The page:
CSS Specificity Explained

Prerequisite — You will need to have a basic knowledge of CSS Selectors.

If there are two or more conflicting CSS rules that target the same DOM element, the browser follows some rules to determine which one is more specific and therefore wins out (gets applied).

Conflicting CSS Sample

In the above code snippet, we have two CSS rules pointing to the same div. But in this case, due to higher specificity (we will discuss in detail what this means below), the 2nd CSS rule wins and background color of the div becomes green.

Let’s now have a look at how to calculate specificity, similar to how the browser does. Higher specificity wins and gets applied.

We will start with a 0 value and add to it based on where the style is written and which CSS selectors are used to reference the DOM element.

  1. Thousand — Add a 1000 if the declaration is inside a style attribute, aka inline styles.
with style attribute

2. Hundreds — Add a 100 for each ID selector contained inside the overall selector.

with id selector

3. Tens — Add 10 for each class selector, attribute selector, or pseudo-class contained inside the overall selector.

4. Ones — Add 1 for each element selector or pseudo-element contained inside the overall selector.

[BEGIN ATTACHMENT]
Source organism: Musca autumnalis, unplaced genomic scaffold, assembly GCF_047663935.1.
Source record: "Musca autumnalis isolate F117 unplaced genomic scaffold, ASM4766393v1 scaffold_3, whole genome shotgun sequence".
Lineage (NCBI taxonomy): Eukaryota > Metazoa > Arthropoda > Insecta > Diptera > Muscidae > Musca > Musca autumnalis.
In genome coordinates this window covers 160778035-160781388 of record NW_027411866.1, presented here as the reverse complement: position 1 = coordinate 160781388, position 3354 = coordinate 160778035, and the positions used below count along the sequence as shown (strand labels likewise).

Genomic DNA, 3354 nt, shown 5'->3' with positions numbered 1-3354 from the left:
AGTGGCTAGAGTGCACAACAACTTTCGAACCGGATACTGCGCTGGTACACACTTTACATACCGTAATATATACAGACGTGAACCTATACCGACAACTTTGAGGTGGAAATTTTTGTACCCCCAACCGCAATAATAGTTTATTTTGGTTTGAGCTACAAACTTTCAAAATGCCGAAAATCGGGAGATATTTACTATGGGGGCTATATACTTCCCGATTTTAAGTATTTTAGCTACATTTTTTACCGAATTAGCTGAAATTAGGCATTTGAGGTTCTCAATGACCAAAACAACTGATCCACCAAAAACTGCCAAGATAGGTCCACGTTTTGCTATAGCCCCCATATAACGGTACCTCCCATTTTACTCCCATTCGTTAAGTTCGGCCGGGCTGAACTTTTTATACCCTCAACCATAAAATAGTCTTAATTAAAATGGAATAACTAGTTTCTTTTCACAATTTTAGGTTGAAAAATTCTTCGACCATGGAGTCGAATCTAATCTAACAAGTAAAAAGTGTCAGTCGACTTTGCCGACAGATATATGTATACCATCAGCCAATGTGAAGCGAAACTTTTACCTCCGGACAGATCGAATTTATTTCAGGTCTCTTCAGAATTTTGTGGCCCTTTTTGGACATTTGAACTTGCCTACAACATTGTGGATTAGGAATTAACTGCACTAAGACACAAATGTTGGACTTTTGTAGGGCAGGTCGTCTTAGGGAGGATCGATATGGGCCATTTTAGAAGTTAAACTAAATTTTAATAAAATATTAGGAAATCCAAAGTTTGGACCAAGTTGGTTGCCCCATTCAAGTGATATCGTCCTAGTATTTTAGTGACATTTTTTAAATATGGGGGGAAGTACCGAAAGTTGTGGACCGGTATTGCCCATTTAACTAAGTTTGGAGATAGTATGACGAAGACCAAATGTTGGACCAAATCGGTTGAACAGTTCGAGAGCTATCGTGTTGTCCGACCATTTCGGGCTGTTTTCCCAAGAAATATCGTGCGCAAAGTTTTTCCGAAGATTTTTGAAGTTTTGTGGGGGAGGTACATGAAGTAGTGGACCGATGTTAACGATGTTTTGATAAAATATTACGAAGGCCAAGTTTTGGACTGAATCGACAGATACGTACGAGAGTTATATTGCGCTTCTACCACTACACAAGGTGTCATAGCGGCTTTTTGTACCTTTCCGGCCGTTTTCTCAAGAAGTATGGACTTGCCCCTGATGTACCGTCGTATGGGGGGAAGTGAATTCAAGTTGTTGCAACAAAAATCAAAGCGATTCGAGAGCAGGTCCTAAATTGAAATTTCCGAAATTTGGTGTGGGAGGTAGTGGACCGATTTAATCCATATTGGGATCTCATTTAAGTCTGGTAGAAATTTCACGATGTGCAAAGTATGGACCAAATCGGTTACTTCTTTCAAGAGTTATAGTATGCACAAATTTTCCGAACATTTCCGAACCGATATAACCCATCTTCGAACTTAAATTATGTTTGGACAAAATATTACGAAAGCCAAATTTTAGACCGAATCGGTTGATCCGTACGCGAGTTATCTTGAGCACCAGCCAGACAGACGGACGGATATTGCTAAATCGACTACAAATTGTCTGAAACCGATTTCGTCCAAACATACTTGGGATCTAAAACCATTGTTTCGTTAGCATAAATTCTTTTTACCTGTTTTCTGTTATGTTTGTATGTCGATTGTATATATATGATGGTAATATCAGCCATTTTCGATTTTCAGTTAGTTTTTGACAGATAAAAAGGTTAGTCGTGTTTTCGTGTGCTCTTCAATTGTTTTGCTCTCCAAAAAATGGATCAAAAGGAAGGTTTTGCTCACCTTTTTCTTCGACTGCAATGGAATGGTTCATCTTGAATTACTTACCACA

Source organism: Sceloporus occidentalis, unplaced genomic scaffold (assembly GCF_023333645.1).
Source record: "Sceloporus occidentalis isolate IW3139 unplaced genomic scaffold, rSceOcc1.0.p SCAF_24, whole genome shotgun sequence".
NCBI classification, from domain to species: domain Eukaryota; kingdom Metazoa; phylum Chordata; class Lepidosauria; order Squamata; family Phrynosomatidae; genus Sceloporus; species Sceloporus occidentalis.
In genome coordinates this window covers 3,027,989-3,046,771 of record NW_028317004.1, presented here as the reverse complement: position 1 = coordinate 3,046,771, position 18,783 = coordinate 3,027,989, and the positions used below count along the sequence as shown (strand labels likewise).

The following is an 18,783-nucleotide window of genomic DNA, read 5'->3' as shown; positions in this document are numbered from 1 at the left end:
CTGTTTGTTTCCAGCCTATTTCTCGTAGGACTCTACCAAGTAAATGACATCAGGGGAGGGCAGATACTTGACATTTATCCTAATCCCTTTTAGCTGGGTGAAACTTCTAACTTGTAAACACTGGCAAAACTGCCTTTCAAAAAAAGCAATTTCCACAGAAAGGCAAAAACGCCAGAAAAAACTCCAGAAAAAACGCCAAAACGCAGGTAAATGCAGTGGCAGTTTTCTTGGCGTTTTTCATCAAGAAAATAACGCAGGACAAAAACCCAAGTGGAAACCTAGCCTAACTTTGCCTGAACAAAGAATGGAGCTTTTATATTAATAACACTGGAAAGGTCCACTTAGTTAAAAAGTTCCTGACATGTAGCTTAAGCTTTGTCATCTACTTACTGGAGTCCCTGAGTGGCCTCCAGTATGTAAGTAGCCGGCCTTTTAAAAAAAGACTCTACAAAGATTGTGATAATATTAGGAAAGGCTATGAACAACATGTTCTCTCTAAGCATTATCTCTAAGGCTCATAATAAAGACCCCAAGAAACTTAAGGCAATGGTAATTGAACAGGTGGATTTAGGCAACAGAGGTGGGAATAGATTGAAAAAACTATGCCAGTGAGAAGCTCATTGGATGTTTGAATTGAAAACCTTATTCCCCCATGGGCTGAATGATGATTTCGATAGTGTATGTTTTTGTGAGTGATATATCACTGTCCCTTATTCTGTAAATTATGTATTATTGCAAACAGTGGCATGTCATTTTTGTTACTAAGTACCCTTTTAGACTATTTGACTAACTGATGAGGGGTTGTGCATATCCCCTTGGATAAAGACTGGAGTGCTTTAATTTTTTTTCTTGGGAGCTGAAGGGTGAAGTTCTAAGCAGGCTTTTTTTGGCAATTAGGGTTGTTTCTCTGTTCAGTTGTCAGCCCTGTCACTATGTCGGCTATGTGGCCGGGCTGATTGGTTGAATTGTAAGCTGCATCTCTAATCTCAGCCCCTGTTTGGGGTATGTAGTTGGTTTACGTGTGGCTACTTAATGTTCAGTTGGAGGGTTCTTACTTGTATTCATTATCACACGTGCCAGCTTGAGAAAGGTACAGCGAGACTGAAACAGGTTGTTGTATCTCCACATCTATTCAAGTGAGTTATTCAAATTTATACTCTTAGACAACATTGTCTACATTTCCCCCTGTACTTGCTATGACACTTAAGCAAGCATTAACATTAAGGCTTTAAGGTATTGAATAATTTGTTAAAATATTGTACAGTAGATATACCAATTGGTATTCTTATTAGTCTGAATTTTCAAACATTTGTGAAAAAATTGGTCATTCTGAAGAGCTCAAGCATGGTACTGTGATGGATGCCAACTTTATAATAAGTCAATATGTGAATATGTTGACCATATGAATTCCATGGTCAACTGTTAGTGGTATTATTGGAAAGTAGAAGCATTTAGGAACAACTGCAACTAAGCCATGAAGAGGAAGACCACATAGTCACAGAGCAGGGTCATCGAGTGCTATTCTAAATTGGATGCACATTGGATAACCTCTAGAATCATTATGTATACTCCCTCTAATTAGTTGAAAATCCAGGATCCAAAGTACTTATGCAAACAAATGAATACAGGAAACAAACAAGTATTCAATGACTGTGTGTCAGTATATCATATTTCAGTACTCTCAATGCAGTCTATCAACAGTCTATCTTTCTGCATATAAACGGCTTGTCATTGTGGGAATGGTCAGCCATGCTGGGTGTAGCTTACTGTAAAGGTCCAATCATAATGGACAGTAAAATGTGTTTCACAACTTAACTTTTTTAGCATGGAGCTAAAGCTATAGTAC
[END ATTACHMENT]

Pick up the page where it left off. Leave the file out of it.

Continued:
The universal selector (*), combinators (+, >, ~, ‘ ‘), and negation pseudo-class (:not) have no effect on specificity. (0 value)

equal specificity

In the above snippet CSS classes green-bg and blue-bg are both applied to the div and have the same specificity (10 each), but the blue-bg class is further down that the green-bg class in declaration. So blue-bg wins and the background-color:blue; is applied to the div.

The !important exception

When an !important rule is used on a style declaration, this declaration overrides any other declarations.

with !important

In the above snippet, even though background-color: blue in div would have the least specificity, the use of !important on it overrides all other declarations and the div has a blue background.

If a condition comes where there are two !important styles targeting the same DOM element, then the latest one wins (same as above).

References

  1. CSS Specificity calculation — https://developer.mozilla.org/en-US/docs/Learn/CSS/Building_blocks/Cascade_and_inheritance#specificity_2
  2. !important — https://developer.mozilla.org/en-US/docs/Learn/CSS/Building_blocks/Cascade_and_inheritance#!important

Used https://carbon.now.sh/ for the code snippet images.

JavaScript Dev with an affinity to React. https://anooprav7.com/